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Guess What These Two Cars Have In Common

Illustration for article titled Guess What These Two Cars Have In Common

See those two cars there? One’s a thick, dripping slice of American muscle car, designed to murder tires and peel out of Dairy Queens. The other is a clever and boxy little Italian hatchback with an engine that could likely be overpowered by the other car’s starter motor. Two cars can’t really be much more different, yet they have an interesting link. What is it?


The name. The little Fiat on the right is called the Panda, and the Plymouth Barracuda over there was nearly called ‘Panda’ as well.

Illustration for article titled Guess What These Two Cars Have In Common

While this is hardly a secret, it’s not quite as well-known in gearhead circles as you’d expect. While Fiat’s friendly little hatchback, with its two-tone plastic/metal body actually sort of feels panda-like, it’s very, very difficult to imagine a muscle car with the name ‘panda.’

According to John Samsen, one of the Barracuda’s designers, the ‘Panda’ name came from Plymouth’s upper management:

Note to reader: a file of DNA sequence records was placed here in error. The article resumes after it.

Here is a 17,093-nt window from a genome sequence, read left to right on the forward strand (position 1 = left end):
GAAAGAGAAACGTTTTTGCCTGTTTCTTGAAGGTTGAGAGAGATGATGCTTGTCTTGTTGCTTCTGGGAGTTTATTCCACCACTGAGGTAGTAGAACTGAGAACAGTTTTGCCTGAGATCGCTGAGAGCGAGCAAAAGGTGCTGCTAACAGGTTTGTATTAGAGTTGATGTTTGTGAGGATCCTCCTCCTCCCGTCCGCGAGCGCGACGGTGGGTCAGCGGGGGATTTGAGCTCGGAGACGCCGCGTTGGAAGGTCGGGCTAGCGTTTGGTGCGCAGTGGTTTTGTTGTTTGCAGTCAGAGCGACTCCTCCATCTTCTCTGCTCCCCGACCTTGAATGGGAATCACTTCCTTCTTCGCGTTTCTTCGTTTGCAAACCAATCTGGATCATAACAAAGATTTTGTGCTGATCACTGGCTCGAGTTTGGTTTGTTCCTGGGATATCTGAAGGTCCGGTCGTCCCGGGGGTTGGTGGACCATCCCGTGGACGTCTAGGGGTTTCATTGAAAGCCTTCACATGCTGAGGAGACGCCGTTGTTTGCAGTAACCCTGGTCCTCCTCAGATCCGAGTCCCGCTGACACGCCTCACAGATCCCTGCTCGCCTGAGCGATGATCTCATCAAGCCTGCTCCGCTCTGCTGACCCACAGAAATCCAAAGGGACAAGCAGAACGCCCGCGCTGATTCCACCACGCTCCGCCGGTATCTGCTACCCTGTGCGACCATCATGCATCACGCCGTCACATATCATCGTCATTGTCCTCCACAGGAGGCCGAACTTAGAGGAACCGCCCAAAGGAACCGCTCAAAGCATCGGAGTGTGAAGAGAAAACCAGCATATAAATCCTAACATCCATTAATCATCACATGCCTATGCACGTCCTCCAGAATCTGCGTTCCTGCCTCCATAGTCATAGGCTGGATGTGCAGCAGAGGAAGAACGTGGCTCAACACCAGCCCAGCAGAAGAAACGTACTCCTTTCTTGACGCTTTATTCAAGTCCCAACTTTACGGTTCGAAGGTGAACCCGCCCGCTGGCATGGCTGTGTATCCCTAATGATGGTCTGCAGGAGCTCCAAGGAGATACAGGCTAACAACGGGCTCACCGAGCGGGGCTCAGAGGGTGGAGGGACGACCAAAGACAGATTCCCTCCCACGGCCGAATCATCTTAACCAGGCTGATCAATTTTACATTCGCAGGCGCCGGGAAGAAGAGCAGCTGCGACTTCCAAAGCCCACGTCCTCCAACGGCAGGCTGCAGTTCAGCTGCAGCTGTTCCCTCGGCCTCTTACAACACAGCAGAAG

The Plymouth Division people came up with the name “Panda” for the car, and when we designers made a fuss, told us to suggest names. My list of names included “Barracuda”, and it was chosen.

That was probably a good call.

The Barracuda name likely also influenced AMC’s decision to name their first muscle-ish car the Marlin, and the whole pescatarian trend for fast-car naming may have been inspired by the Corvette Sting Ray from 1963.


So, in some ways, almost naming a car after a panda may have led to a small trend of naming cars after fish.


Senior Editor, Jalopnik • Running: 1973 VW Beetle, 2006 Scion xB, 1990 Nissan Pao, 1991 Yugo GV Plus, 2020 Changli EV • Not-so-running: 1977 Dodge Tioga RV (also, buy my book!:

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I was going to guess that they were both uncircumcised but your answer is better, I guess.